Hamlet believes that at any time one can repent and therefore ensure salvation. He tells his mother that she can “either [lodge] or throw the devil out”. And he states that “the readiness is all”, explaining that being prepared for death makes it bearable unlike his father who was “full of bread” illustrating that he did not have time to repent his sins. Hamlet knows that if he does carry out the revenge killing of Claudius that he could be damned. From the beginning of the play, Faustus believes that he is damned and will be punished in hell whatever he does.

Faustus misinterprets scriptures so that he can prove himself right about the injustice of God. He says that “The reward of sin is death ” but leaves out the rest of the passage (Romans 6:23)which says that “the gift of God is eternal life, though Jesus Christ our Lord”. By doing this Faustus is deliberately tricking himself into believing he is in a situation which he is not actually in. He tries to make it seem as if his pact with the devil is logical because he is already damned, when in fact it is simply the lust for sensual pleasures and divine knowledge.

The idea that Faustus is already damned relates to a controversial doctrine by John Calvin, circulating at the time, which suggested that we are damned or saved from birth and nothing we do can change this. The same doctrine also comments that if anybody pries into the secrets of God, as Faustus does, then he will neither find his answer nor find salvation. Faustus is told by the good angel and the Old Man that he can repent but his “heart’s so harden’d” and so he cannot bring himself to seek forgiveness.

One of the most shocking and disheartening things for Faustus is that God does not appear during the whole of the play; in contrast Lucifer actively meets Faustus and convinces him not to repent. This neglect from God, perhaps explaining Faustus’ choice to turn against him, a decision which could reflect Marlowe’s supposed atheism. Hamlet begins to accept the inevitability of his death and the role of the revenge hero. He knows that “all that lives must die”, the imperative illustrating the certainty that he will have to die at some point; he proclaims “let it be” as he now accepts death.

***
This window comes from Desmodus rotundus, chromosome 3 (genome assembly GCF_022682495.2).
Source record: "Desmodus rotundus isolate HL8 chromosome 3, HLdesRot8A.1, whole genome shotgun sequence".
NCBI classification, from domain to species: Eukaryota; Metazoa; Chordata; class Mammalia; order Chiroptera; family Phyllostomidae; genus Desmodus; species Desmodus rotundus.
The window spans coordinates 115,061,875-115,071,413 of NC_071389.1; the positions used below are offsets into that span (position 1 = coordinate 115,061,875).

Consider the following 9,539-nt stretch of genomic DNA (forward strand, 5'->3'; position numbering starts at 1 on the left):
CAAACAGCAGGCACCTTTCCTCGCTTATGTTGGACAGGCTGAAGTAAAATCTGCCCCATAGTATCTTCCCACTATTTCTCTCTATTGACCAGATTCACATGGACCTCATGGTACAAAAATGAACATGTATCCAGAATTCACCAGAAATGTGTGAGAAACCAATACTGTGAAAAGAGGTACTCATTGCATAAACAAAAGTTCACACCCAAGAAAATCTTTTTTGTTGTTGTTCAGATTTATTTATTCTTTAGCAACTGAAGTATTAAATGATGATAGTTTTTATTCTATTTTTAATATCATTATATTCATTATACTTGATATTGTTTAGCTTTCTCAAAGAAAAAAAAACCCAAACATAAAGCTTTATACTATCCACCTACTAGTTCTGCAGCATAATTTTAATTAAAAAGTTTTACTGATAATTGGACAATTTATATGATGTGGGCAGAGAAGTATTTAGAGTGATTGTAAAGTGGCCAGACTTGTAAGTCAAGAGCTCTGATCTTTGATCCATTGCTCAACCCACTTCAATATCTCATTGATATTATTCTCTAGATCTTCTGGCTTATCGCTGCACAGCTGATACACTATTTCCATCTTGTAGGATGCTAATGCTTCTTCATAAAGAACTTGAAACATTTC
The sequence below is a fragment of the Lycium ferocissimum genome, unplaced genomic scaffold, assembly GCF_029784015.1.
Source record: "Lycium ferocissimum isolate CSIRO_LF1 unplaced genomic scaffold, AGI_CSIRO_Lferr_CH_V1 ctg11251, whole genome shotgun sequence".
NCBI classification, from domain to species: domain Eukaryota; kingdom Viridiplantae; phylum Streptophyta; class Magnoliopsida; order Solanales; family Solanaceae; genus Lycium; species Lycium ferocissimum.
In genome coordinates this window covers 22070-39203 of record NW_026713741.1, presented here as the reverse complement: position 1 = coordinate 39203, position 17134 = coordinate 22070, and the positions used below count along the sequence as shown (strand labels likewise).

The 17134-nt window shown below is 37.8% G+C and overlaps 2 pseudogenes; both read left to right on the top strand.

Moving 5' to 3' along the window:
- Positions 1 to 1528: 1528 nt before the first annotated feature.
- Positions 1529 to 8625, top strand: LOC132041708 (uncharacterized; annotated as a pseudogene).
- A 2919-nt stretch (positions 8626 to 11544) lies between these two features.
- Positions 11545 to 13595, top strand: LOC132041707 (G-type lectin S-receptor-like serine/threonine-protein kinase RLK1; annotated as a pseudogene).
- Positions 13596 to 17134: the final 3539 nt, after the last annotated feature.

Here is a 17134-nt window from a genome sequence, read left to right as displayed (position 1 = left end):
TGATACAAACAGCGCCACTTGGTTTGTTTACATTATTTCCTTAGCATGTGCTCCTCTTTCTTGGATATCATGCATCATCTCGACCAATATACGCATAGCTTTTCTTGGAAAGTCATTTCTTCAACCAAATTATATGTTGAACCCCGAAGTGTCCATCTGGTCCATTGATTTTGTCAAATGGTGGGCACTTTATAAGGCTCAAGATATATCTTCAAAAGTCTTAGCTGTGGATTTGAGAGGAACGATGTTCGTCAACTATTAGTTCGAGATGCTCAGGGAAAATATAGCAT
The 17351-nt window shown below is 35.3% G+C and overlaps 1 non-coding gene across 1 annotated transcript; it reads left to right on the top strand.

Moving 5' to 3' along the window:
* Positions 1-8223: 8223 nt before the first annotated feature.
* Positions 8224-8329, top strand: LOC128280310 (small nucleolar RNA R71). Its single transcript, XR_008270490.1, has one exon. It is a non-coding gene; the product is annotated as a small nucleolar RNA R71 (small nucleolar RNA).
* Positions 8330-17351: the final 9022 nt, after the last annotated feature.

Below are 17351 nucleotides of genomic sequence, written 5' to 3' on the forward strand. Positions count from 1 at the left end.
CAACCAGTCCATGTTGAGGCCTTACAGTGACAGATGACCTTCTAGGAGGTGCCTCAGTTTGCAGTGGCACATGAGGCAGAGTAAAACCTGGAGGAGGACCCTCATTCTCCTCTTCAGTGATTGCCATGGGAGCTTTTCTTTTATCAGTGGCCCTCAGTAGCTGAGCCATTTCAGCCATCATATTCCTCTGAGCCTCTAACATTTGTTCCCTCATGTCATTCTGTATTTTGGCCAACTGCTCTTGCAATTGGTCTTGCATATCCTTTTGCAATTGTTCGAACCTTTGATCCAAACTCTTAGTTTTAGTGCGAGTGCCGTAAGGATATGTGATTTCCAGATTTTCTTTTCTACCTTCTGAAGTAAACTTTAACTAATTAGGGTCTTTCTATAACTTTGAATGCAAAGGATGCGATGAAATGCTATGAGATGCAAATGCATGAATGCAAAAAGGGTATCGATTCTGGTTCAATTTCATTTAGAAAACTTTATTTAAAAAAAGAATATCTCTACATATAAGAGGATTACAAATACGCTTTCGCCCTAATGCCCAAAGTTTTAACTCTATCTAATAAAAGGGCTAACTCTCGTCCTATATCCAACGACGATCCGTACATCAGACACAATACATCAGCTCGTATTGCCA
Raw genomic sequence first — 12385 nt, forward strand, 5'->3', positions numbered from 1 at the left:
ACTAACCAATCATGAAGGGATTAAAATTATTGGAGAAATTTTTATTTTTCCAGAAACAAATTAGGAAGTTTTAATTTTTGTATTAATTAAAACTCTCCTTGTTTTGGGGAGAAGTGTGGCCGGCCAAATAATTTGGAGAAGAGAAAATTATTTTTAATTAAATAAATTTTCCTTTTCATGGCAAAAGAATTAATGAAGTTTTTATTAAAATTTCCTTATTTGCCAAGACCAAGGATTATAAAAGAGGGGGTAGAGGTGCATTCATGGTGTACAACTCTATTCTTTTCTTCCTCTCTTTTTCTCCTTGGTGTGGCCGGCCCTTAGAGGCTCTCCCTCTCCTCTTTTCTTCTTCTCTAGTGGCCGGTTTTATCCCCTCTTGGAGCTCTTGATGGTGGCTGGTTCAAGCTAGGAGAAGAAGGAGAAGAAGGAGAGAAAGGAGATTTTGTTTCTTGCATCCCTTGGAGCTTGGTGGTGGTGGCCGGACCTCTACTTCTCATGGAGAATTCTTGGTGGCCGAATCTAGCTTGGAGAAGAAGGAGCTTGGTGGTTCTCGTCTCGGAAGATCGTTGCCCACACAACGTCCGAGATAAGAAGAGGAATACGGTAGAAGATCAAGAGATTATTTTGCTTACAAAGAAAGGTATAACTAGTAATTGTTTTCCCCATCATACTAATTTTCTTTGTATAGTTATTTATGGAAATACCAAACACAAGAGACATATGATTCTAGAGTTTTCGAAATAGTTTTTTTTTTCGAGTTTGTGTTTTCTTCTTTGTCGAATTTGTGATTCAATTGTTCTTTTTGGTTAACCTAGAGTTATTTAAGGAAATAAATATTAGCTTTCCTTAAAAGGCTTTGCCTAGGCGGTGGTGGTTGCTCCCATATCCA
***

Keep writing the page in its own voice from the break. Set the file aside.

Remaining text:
Hamlet realises that death is the great leveller as ” Your fat king and you lean beggar is but variable service- two dishes, but to one table” highlighting that death equals us and happens to us all, forcing Hamlet to confront his own mortality. He has the view that “if it be now, ’tis not to come; if it be not to come, it will be now; if it be not now, yet it will come” the balanced sentence highlighting Hamlet’s measured and understanding view of death.

Laertes tells Hamlet that “the devil [will] take [his] soul”, but Hamlet keeps faith and believes that “there’s a divinity that shapes our ends”: he believes that redemption is possible and so does not fear the consequence of death. However in contrast Faustus finally acknowledges his hellish future and so becomes terrified of dying. A part of Faustus’ contract allows him to choose the date of his death and the inevitability causes him even greater despair. Faustus refuses to go easily to his death; he instead will have to be “fetched” by the devil.